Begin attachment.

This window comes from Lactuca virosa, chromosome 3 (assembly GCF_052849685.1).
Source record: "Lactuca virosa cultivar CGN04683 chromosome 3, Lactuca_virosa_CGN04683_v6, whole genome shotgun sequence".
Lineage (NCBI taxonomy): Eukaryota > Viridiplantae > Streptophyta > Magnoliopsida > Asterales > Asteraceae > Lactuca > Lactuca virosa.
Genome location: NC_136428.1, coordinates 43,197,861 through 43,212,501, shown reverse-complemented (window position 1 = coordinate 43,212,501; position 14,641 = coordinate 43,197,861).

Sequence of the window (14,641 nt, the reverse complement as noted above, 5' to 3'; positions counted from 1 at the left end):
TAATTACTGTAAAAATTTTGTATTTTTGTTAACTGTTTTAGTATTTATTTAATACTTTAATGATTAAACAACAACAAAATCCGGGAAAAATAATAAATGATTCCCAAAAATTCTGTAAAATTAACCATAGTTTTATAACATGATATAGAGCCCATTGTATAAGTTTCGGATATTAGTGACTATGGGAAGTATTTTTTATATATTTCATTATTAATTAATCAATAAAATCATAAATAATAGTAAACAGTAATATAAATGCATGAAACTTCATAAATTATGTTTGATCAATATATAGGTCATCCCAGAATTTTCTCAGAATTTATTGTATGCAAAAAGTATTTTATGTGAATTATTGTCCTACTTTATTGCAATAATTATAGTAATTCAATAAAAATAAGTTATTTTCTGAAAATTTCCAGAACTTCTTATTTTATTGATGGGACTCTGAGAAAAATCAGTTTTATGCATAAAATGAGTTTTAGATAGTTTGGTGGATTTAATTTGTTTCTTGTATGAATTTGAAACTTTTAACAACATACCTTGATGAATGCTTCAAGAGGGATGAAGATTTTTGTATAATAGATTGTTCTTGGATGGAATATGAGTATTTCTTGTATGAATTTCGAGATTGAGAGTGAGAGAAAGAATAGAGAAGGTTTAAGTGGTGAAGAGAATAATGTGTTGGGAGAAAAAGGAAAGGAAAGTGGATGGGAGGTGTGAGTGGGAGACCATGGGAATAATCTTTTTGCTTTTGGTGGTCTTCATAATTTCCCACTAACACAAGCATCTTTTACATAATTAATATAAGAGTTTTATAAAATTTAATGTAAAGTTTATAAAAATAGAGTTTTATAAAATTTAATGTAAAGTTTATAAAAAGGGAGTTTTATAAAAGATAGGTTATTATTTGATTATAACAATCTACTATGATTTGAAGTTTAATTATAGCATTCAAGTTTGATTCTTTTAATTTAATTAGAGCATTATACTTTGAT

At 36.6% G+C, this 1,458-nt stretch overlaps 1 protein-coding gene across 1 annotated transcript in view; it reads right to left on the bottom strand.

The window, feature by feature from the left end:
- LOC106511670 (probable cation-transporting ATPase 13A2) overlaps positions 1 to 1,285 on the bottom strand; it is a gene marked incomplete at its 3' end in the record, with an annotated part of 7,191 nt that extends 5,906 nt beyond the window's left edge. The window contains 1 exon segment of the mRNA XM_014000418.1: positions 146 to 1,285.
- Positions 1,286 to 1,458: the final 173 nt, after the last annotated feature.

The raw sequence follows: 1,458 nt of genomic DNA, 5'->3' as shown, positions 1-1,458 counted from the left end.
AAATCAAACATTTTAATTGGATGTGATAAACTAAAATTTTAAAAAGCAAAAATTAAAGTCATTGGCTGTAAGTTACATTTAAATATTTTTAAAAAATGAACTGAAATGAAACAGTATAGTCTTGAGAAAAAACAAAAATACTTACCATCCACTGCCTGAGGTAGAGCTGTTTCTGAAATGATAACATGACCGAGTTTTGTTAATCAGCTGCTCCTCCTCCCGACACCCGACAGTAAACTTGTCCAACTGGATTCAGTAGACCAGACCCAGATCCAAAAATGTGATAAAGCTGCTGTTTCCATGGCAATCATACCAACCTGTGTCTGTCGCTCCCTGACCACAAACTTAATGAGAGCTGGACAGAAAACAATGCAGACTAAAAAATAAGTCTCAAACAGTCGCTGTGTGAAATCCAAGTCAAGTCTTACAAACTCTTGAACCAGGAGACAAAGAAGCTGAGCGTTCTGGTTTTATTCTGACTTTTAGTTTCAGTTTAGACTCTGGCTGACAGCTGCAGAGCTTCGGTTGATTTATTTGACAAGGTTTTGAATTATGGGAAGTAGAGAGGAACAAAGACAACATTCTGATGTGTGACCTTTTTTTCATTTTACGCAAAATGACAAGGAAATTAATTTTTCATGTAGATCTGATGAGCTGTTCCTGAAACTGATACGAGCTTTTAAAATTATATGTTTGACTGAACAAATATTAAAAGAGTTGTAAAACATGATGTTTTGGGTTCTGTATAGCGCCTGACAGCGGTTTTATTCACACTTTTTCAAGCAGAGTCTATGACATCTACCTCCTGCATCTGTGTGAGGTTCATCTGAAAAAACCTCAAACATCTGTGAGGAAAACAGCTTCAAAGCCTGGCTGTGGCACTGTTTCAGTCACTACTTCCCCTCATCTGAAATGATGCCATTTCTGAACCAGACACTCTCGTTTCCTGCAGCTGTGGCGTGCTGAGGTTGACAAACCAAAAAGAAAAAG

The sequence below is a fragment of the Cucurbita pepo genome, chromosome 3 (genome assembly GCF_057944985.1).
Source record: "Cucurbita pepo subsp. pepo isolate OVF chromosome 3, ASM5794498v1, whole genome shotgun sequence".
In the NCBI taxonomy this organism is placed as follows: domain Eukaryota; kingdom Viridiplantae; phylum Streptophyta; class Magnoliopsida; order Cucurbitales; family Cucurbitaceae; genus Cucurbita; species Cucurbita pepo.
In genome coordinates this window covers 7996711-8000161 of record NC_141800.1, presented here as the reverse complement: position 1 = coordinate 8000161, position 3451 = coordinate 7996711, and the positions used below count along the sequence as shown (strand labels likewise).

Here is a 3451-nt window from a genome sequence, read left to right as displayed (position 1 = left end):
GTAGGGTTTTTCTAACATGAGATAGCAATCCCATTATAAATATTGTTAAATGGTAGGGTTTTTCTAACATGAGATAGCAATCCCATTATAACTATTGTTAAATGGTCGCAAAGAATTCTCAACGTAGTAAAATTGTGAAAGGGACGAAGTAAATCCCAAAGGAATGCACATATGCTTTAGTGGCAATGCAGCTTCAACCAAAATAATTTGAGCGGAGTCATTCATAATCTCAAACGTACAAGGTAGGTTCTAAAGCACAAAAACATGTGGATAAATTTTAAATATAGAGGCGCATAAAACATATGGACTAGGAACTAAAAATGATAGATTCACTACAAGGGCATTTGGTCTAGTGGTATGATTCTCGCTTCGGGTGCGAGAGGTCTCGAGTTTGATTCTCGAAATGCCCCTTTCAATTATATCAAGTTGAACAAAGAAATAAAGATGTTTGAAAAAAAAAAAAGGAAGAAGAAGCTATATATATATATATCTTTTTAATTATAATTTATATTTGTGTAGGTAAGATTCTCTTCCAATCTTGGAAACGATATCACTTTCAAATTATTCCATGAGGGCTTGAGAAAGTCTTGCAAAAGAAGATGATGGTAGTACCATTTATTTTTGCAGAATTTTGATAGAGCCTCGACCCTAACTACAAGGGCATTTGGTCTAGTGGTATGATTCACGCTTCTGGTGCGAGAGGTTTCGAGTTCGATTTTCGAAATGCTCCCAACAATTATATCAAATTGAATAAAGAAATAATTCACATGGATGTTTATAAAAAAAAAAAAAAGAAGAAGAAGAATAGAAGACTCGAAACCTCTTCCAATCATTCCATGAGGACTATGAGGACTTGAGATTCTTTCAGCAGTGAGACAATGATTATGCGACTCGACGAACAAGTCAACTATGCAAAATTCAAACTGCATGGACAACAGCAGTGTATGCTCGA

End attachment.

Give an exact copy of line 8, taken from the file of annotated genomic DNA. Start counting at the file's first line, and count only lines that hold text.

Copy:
The window, feature by feature from the left end: